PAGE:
About This Site

Figaro rips the innards out of things people say and reveals the rhetorical tricks and pratfalls. For terms and definitions, click here.
(What are figures of speech?)
Ask Figaro a question!

This form does not yet contain any fields.

    « Bondage and Figuring | Main | Now, Scoot! »

    It’s Alive!


    Quote:  “Die, N-word.  We don’t want to see you around here no more.”  Detroit Mayor Kwame Kilpatrick.

    Figure of Speech:  tabooism, a form of circumlocution.  From the Tongan tabu, meaning “forbidden.”

    At the National Association for the Advancement of Colored People’s national convention, horses drew a carriage with a pine casket.  Inside the casket was the anthropomorphically embalmed word “nigger.”

    Did Figaro just offend you?  Forgive him; he has a reason.

    The word “nigger” didn’t become a bad word in America until the nineteenth century, when it took on pejorative connotations.  Derived from the Latin niger, meaning “black,”  it allows Figaro to demonstrate a perfect tabooism — a word or phrase that substitutes for a forbidden word.  Figaro devised the term “tabooism” himself, because circumlocution is too broad to describe the phenomenon.

    A circumlocution (or periphrasis, as Figaro’s Greek homeys called it) swaps an unpleasant word or phrase with a description.  (Bodily waste for doo-doo, significant other for “guy I’m shacking up with”.)  A tabooism does the same thing, except that it substitutes only for words imbued with scary powers:  Adonai for Yahwehgee for Jesus, He Who Must Not Be Named for Voldemort, and the F-word for, well, you know.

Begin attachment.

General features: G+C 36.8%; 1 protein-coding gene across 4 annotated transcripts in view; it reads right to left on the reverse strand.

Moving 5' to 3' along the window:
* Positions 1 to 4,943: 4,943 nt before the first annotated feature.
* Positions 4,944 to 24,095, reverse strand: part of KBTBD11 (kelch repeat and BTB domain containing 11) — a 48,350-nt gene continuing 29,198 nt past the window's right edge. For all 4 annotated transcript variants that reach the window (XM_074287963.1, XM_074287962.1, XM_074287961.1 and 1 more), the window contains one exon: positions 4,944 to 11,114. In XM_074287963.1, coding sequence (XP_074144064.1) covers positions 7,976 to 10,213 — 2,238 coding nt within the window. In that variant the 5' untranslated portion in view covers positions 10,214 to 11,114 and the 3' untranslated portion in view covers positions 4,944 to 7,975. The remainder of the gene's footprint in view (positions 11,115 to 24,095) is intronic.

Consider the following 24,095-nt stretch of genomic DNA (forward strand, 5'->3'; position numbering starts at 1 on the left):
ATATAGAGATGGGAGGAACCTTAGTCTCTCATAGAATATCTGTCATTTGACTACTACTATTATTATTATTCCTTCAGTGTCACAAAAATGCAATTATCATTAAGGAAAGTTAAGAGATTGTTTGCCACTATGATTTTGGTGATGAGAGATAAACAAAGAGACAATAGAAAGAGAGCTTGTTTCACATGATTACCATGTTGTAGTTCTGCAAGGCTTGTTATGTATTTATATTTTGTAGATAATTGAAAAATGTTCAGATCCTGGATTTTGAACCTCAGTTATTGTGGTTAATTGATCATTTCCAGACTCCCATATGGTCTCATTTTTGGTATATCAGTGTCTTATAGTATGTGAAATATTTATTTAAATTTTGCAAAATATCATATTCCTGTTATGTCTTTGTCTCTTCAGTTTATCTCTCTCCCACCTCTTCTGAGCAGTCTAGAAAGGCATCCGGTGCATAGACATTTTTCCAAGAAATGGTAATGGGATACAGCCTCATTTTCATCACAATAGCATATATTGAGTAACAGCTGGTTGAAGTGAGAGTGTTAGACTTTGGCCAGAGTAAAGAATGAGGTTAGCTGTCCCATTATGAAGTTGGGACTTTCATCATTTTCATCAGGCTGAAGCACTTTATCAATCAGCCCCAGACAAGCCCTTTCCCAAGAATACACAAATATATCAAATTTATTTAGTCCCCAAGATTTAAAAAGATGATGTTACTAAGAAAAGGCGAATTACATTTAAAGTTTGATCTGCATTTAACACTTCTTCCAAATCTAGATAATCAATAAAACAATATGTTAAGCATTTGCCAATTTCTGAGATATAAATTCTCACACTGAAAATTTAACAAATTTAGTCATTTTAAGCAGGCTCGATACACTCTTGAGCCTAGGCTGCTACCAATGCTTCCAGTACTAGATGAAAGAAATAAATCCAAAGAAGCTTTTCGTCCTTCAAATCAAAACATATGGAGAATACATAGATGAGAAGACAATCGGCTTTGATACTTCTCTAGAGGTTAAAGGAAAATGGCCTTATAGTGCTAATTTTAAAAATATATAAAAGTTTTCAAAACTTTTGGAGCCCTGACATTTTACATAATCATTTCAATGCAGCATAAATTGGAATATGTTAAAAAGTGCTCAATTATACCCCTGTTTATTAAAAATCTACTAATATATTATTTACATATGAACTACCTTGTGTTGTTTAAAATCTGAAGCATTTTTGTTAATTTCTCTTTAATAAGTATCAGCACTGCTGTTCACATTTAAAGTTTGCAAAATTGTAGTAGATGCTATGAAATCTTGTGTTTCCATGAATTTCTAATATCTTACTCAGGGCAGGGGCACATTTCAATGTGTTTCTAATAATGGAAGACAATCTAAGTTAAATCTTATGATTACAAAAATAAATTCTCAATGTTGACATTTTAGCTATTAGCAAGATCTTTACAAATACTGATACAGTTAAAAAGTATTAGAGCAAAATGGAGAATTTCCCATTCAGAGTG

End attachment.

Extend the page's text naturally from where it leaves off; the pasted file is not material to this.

Of course, one of the best ways to give a taboo more power is to ban it. By burying the N-word, the NAACP may actually turn it into one of the Figuratively Undead.


    Snappy Answer:  “S’up, person of color?”

    PrintView Printer Friendly Version

    EmailEmail Article to Friend

    Reader Comments (5)

    I guess next they need to bury the 'color' in naacp.
    July 9, 2007 | Unregistered Commentersathish jetty
    Or "People," at least. In over-sensitive ears, "people" implies a monolithic, stereotypical group. "Persons" implies individuals. Of, um, color.
    July 10, 2007 | Unregistered CommenterFigaro
    That totally made me laugh!
    July 10, 2007 | Unregistered CommenterMartha
    let's hope that the naacp doesn't think it's actually buried racism, too. unless by bury they simply intend to hide it from view.
    July 10, 2007 | Unregistered Commenteryaman
    In the NAACP's defense, they're not just addressing white people. Whites often use "nigger" in knuckleheaded imitation of black performers.
    July 10, 2007 | Unregistered CommenterFigaro

    PostPost a New Comment

    Enter your information below to add a new comment.

    My response is on my own website »
    Author Email (optional):
    Author URL (optional):
    All HTML will be escaped. Hyperlinks will be created for URLs automatically.